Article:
A Comparison of Computational Methods for Identifying Virulence Factors

Hubei Bioinformatics and Molecular Imaging Key Laboratory, Huazhong University of Science and Technology, Wuhan, Hubei, China.
PLoS ONE (Impact Factor: 3.23). 08/2012; 7(8):e42517. DOI: 10.1371/journal.pone.0042517
Source: PubMed


Bacterial pathogens continue to threaten public health worldwide today. Identification of bacterial virulence factors can help to find novel drug/vaccine targets against pathogenicity. It can also help to reveal the mechanisms of the related diseases at the molecular level. With the explosive growth in protein sequences generated in the postgenomic age, it is highly desired to develop computational methods for rapidly and effectively identifying virulence factors according to their sequence information alone. In this study, based on the protein-protein interaction networks from the STRING database, a novel network-based method was proposed for identifying the virulence factors in the proteomes of UPEC 536, UPEC CFT073, P. aeruginosa PAO1, L. pneumophila Philadelphia 1, C. jejuni NCTC 11168 and M. tuberculosis H37Rv. Evaluated on the same benchmark datasets derived from the aforementioned species, the identification accuracies achieved by the network-based method were around 0.9, significantly higher than those by the sequence-based methods such as BLAST, feature selection and VirulentPred. Further analysis showed that the functional associations such as the gene neighborhood and co-occurrence were the primary associations between these virulence factors in the STRING database. The high success rates indicate that the network-based method is quite promising. The novel approach holds high potential for identifying virulence factors in many other various organisms as well because it can be easily extended to identify the virulence factors in many other bacterial species, as long as the relevant significant statistical data are available for them.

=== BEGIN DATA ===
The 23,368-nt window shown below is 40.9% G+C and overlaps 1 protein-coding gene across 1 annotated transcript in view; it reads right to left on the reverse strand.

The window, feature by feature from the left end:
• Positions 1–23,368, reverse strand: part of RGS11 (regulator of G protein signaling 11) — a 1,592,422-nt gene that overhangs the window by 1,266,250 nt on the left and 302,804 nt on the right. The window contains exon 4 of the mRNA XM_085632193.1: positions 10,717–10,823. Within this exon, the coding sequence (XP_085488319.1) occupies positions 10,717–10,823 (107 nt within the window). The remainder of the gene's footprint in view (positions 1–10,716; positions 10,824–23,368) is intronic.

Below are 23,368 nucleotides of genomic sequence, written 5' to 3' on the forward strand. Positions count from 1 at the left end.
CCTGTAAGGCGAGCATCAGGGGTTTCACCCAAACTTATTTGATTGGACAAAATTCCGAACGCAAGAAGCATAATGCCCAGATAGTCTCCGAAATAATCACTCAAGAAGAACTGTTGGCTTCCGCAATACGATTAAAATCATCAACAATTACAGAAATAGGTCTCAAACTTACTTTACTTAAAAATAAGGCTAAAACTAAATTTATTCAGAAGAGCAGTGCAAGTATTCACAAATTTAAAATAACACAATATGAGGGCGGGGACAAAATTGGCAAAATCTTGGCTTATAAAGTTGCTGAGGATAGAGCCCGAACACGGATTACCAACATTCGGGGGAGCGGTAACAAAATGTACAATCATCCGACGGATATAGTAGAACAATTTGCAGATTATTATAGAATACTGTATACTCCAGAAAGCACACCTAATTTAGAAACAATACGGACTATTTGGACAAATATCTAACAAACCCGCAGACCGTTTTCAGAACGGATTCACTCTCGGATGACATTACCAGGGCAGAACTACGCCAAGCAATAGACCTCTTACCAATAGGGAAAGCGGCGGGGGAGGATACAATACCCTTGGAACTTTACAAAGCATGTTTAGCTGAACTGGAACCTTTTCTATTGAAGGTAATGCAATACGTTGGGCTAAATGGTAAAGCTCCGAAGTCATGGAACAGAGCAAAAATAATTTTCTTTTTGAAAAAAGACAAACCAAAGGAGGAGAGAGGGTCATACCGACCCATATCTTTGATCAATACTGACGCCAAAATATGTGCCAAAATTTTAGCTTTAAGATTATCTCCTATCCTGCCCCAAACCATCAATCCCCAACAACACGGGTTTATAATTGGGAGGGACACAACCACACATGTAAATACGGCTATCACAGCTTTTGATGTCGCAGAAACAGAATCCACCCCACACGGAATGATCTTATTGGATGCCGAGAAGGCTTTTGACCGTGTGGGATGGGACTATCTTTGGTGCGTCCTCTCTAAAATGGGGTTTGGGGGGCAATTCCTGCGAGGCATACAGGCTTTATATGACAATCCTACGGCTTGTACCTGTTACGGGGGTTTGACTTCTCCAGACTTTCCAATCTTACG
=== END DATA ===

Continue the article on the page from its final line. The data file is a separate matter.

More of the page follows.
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Available from: Kuo-Chen Chou, Oct 01, 2015
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    • "Using the interaction network, they identified virulence factors based on number of neighbors and strength of interactions and compared this to a feature selection method and BLAST approaches. Their results were benchmarked against a database of validated virulence factors and the network-based method was found to out-perform the other two methods (Zheng et al., 2012). "
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